Barbary coast

San Francisco is a city born in the gold rush. Within a short time it went from a small town of some 1.000 people to the biggest city on the West coast.

On March 28, 1776, the Spanish established the Presidio of San Francisco, an then built the Mission San Francisco de Asís, what is today Mission Dolores. Some years later, the first independent houses were built, and the settlement was then called Yerba Buena.

But it was the gold rush though that propelled it into a whole different league, when all the gold diggers made its population swell to 25.000 within a year. The city became the port of entry for all the lucky (and unlucky) prospectors for gold. And with it came the bars and shops, seedy hotels and brothels.

My friends and I followed a free guided tour along the initial coast line and explored the remnants of that old city, the few houses still standing, and listened to the stories of our guide.

It must have been one of the coldest days of that winter, and downtown with all its buildings is prone to some cold winds. But it was worth it!

Called Barbary coast – a reference to the North African coast infested with pirates – we walked along the initial coast line of San Francisco.

Today, the bay shore line is far from where it was back then. The city needed to grow, though the hills limited its growth, so the land was extended into the bay.

You can trace the former coast by following the bronze inlays in the streets. Or, as our guide explained, follow the foot of the hills. The new area is the flat land extended out into the bay.

As many more ships arrived in San Francisco harbor than ever left (as the crews, infected by the gold rush, deserted and tried to make their luck), the harbor was soon a sea of masts of abandoned ships.

Only about a third of the ships that arrived ever left San Francisco again.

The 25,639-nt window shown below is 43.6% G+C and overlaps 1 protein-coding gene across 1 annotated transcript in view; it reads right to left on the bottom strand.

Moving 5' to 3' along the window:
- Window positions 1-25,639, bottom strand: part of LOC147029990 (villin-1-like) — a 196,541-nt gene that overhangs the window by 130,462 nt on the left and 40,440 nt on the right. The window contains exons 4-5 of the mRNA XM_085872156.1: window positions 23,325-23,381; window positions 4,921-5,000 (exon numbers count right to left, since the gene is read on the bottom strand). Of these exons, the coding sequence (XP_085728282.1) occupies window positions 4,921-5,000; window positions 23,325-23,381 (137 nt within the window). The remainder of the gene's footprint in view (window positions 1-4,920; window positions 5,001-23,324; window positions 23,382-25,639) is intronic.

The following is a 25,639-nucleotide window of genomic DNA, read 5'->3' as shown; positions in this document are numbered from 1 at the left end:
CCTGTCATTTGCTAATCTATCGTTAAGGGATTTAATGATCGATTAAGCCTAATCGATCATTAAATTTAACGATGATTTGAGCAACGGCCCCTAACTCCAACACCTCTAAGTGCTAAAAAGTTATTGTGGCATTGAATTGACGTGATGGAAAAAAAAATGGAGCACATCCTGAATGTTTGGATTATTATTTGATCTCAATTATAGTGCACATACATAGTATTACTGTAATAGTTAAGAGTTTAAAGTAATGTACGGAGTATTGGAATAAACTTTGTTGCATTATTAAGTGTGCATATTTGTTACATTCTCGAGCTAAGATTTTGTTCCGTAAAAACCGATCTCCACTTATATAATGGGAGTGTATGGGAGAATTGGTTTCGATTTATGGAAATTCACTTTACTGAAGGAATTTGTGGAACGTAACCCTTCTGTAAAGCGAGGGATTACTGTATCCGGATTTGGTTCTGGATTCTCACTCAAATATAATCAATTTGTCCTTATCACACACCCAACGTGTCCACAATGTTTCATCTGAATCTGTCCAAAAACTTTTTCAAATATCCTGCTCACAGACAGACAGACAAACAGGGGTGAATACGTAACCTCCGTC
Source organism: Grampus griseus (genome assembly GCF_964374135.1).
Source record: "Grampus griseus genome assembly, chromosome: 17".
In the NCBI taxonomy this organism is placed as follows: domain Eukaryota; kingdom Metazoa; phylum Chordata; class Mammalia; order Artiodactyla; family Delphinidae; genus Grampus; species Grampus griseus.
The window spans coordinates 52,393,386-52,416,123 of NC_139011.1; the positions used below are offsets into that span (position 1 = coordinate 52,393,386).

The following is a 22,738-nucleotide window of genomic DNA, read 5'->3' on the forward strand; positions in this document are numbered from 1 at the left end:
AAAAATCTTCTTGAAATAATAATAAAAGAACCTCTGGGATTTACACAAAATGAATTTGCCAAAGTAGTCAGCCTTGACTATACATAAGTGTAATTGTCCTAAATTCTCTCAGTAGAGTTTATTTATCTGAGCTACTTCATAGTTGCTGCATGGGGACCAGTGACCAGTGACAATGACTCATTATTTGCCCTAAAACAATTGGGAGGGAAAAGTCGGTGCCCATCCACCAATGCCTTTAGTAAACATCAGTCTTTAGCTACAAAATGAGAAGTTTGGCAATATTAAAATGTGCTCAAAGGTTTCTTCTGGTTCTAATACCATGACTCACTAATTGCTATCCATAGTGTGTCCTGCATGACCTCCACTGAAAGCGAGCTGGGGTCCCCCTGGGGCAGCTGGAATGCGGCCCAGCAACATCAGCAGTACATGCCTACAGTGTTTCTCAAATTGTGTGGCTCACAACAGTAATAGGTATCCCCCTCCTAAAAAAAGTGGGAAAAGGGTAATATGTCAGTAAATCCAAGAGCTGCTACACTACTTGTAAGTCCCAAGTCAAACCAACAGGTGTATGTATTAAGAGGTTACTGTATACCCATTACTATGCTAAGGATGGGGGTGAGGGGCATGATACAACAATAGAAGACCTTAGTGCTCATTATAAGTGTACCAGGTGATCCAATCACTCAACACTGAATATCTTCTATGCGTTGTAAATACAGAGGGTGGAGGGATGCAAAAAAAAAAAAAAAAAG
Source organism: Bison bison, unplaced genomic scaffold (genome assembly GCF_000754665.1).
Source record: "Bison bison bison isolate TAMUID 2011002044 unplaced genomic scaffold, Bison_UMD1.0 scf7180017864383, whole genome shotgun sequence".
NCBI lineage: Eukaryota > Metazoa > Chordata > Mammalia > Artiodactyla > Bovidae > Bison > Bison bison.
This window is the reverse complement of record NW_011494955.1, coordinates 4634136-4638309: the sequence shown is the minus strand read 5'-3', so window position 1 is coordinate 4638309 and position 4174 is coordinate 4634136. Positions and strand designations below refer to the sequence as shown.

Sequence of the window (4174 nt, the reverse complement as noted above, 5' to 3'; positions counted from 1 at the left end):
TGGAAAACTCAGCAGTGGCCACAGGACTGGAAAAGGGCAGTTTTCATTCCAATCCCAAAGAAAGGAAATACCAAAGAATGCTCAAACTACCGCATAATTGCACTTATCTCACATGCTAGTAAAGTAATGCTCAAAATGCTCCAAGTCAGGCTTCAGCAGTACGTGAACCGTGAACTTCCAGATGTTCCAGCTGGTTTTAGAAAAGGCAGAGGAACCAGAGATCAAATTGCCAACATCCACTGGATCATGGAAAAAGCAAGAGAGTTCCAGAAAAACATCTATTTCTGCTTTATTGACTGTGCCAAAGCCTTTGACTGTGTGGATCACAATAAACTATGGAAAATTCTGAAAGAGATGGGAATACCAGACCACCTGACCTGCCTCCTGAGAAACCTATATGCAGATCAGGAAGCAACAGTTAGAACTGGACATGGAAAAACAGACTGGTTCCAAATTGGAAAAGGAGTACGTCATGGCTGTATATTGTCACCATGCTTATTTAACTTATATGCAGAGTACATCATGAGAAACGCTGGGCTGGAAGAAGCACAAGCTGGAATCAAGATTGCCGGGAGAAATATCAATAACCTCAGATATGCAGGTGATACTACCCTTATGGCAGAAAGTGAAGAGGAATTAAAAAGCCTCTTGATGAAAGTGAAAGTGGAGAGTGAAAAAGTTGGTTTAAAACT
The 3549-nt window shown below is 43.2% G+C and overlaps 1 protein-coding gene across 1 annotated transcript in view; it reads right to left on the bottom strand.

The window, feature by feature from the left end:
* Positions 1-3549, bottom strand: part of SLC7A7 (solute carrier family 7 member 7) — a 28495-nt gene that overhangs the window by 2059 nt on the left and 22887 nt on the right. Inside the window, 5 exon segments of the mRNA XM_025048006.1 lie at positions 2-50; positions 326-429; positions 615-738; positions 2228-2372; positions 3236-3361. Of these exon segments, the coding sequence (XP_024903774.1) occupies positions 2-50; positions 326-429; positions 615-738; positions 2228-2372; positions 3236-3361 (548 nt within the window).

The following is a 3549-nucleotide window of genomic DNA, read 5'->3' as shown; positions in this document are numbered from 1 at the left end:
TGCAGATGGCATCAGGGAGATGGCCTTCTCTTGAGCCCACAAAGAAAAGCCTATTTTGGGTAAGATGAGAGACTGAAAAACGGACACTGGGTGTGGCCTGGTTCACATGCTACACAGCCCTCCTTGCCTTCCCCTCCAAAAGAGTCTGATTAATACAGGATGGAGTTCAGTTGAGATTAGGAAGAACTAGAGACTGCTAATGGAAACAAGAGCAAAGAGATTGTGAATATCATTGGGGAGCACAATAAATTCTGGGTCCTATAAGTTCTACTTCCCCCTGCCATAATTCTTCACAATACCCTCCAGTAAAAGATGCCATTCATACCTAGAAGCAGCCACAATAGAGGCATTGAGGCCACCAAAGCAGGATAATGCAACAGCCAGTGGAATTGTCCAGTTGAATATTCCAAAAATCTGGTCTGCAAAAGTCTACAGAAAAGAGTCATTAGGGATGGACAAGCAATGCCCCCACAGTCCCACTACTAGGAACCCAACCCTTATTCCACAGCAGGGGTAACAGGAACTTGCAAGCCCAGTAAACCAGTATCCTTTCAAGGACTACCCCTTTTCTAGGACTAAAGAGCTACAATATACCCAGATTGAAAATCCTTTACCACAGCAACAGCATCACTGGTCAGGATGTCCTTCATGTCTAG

Captains were eager and desperate to recruit new crew, sometimes by capturing them drunk in a bar, and when they were out on sea, sailing for Shanghai, the poor fellow’s only choice was to swim back, or stay… a practice that coined the term ‘shanghaiing‘.

The other ships just remained anchored in the bay. And some of them are still there, right on the spot where they sunk! They were filled with rubble, to extend the city into the bay, and built over.

Eerie to think that most of downtown in this earthquake haunted city is not build on land but on loose landfill.

Our guide took us to the few remaining buildings from that era, some beautiful low brick buildings that had survived the San Francisco Earthquake and the fires of 1906, as well as the massive redevelopment of the area in the 1960s and 70s.

San Francisco’s landmark building, the Transamerica Pyramid, is towering over them, maybe as a threat, a warning, or to protect them.

While the city’s first plaza, called Portsmouth Square, is now an epicenter of Chinatown and has little to nothing to do with the times of the gold rush, Jackson Street or small Gold Street are mostly original.

Most buildings today are little art galleries and expensive fashion or furniture shops.. by now, the few remaining houses are protected and will be preserved. Well, at least partially, sometimes it is only the facade that is protected and the interior has been redeveloped, but nonetheless, you’ll get a little glimpse into what San Francisco looked like, some 170 years ago.

I mentioned the brothels… indeed, women or children were hardly seen during these times in early San Francisco. The city was swarming with young men! One exception were the ladies for the entertainment.

To know more about them, SF City guides have developed a whole walking tour called Bawdy & Naughty, telling the stories of San Francisco’s early professional women.

Other tours include ghost walks, Alfred Hitchcock, the earthquake, Chinatown, art deco, murals, silent film, and pretty much every single neighborhood in the city by the bay. Next time I’ll visit, I’ll go on another one.